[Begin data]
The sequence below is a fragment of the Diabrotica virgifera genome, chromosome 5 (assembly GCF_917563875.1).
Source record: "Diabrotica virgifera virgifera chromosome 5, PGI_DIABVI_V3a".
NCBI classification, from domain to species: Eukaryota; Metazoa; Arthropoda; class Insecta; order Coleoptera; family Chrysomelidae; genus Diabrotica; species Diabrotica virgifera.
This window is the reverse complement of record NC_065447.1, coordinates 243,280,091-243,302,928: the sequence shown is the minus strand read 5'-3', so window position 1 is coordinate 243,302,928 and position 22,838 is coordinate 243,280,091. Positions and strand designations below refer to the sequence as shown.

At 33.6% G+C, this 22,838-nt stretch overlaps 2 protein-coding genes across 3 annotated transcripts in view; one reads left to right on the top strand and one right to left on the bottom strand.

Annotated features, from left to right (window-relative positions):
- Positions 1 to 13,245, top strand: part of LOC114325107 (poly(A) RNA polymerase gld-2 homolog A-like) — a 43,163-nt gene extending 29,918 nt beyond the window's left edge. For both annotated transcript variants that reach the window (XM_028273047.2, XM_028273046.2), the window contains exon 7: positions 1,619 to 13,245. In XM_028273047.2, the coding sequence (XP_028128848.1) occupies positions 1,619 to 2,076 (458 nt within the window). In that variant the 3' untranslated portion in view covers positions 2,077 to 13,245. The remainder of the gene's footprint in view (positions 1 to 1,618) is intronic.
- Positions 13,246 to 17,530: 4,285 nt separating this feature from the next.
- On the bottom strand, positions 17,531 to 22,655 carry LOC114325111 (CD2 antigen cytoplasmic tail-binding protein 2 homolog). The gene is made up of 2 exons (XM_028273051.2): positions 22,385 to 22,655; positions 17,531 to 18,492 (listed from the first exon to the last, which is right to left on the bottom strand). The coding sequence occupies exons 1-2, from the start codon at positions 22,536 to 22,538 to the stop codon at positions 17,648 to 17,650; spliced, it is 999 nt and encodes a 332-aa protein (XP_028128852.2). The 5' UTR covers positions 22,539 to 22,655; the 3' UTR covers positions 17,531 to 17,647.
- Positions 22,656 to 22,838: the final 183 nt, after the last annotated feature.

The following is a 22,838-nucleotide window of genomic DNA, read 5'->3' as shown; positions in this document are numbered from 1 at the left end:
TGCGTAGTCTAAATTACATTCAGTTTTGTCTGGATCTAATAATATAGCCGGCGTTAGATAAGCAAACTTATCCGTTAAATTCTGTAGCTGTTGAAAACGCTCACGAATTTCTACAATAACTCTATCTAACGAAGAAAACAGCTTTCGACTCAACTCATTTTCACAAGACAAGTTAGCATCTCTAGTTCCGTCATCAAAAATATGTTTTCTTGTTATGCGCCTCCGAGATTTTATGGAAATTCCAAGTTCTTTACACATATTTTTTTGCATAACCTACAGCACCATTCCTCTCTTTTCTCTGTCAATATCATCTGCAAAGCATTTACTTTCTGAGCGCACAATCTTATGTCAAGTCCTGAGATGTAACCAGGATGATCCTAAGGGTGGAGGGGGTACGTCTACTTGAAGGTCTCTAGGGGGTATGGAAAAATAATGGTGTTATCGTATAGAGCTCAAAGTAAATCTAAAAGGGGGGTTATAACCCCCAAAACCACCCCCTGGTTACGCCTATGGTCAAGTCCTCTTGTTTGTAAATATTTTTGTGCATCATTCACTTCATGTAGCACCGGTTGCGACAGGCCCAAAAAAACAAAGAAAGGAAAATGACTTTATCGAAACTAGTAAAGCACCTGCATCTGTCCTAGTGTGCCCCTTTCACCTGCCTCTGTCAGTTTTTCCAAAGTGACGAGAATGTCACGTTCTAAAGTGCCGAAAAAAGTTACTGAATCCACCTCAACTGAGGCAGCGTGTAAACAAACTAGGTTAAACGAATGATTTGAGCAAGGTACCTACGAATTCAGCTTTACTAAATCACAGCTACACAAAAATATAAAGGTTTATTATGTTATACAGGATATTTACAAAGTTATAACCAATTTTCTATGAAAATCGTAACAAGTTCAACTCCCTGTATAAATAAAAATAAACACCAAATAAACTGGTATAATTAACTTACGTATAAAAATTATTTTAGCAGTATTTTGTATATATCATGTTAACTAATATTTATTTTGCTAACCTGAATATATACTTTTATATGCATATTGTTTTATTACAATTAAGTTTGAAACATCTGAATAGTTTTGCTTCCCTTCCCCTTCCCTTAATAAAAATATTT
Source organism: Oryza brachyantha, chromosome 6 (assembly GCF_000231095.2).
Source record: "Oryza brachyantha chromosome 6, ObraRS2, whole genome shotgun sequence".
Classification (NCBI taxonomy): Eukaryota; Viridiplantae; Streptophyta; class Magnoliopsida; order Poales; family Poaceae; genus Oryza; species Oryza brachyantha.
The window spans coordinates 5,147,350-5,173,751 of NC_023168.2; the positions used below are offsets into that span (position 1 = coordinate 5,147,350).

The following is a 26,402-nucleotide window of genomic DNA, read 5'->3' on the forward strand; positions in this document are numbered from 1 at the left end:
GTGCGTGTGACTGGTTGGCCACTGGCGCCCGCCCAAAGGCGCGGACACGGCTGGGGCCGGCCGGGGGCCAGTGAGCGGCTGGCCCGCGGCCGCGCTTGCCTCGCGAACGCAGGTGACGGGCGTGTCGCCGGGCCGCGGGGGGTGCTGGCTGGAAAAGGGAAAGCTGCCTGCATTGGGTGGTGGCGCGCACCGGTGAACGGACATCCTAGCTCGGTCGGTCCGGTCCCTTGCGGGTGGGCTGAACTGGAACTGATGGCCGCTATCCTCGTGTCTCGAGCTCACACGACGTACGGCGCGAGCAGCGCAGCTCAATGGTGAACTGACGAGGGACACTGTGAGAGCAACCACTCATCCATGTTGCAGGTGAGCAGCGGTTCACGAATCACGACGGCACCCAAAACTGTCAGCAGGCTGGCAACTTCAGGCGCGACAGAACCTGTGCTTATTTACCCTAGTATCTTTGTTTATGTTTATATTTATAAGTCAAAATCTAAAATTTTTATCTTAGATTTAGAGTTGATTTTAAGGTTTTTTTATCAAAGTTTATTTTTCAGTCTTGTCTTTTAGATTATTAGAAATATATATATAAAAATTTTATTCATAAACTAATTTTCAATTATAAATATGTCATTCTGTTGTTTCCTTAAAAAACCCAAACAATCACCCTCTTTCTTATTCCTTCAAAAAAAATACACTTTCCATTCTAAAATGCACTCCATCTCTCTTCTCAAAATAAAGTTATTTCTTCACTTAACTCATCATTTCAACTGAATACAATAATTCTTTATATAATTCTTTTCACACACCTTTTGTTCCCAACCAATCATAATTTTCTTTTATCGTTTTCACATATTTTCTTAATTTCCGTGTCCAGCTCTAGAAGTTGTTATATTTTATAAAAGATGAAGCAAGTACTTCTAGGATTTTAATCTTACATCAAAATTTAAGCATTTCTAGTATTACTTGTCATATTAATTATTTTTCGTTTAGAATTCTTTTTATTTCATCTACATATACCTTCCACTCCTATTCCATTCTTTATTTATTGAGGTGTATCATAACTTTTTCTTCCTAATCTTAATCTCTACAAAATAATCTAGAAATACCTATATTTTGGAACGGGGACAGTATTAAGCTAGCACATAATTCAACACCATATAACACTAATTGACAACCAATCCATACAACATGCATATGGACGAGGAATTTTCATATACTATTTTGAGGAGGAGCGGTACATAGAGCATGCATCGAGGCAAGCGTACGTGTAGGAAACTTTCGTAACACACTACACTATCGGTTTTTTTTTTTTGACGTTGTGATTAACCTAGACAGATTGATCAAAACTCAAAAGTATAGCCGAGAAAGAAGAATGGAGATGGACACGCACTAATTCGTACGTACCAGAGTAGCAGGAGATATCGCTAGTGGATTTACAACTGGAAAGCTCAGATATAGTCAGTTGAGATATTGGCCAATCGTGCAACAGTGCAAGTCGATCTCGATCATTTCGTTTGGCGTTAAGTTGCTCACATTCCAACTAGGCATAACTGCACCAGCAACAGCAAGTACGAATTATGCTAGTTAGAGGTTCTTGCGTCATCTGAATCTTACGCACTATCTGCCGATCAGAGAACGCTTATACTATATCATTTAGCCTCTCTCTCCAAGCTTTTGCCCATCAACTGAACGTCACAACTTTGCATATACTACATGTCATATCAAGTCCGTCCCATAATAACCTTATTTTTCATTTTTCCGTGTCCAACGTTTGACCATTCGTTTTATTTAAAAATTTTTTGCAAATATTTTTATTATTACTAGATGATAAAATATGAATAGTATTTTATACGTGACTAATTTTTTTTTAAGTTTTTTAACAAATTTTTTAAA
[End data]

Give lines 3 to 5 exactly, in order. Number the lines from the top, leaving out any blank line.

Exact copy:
NCBI classification, from domain to species: Eukaryota; Metazoa; Arthropoda; class Insecta; order Coleoptera; family Chrysomelidae; genus Diabrotica; species Diabrotica virgifera.
This window is the reverse complement of record NC_065447.1, coordinates 243,280,091-243,302,928: the sequence shown is the minus strand read 5'-3', so window position 1 is coordinate 243,302,928 and position 22,838 is coordinate 243,280,091. Positions and strand designations below refer to the sequence as shown.

At 33.6% G+C, this 22,838-nt stretch overlaps 2 protein-coding genes across 3 annotated transcripts in view; one reads left to right on the top strand and one right to left on the bottom strand.